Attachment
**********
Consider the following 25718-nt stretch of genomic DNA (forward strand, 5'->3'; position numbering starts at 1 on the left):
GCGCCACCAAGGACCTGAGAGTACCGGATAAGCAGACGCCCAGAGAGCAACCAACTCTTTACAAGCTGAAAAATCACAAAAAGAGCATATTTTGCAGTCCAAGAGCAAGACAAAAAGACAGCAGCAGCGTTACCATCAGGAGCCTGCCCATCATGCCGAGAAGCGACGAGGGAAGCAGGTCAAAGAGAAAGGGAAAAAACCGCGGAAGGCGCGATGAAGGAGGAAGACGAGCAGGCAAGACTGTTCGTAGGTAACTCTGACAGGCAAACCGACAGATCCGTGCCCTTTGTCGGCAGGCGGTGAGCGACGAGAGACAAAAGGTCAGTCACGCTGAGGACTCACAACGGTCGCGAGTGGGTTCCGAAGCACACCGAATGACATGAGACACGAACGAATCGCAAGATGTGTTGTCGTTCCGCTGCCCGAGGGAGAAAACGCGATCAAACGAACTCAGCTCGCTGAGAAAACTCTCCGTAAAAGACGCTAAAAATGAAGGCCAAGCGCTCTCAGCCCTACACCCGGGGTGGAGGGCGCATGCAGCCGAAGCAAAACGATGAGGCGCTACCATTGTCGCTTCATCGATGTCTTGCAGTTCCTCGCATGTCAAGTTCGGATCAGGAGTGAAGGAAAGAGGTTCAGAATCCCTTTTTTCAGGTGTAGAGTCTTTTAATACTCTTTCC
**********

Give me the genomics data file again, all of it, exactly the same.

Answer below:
Consider the following 25718-nt stretch of genomic DNA (forward strand, 5'->3'; position numbering starts at 1 on the left):
GCGCCACCAAGGACCTGAGAGTACCGGATAAGCAGACGCCCAGAGAGCAACCAACTCTTTACAAGCTGAAAAATCACAAAAAGAGCATATTTTGCAGTCCAAGAGCAAGACAAAAAGACAGCAGCAGCGTTACCATCAGGAGCCTGCCCATCATGCCGAGAAGCGACGAGGGAAGCAGGTCAAAGAGAAAGGGAAAAAACCGCGGAAGGCGCGATGAAGGAGGAAGACGAGCAGGCAAGACTGTTCGTAGGTAACTCTGACAGGCAAACCGACAGATCCGTGCCCTTTGTCGGCAGGCGGTGAGCGACGAGAGACAAAAGGTCAGTCACGCTGAGGACTCACAACGGTCGCGAGTGGGTTCCGAAGCACACCGAATGACATGAGACACGAACGAATCGCAAGATGTGTTGTCGTTCCGCTGCCCGAGGGAGAAAACGCGATCAAACGAACTCAGCTCGCTGAGAAAACTCTCCGTAAAAGACGCTAAAAATGAAGGCCAAGCGCTCTCAGCCCTACACCCGGGGTGGAGGGCGCATGCAGCCGAAGCAAAACGATGAGGCGCTACCATTGTCGCTTCATCGATGTCTTGCAGTTCCTCGCATGTCAAGTTCGGATCAGGAGTGAAGGAAAGAGGTTCAGAATCCCTTTTTTCAGGTGTAGAGTCTTTTAATACTCTTTCC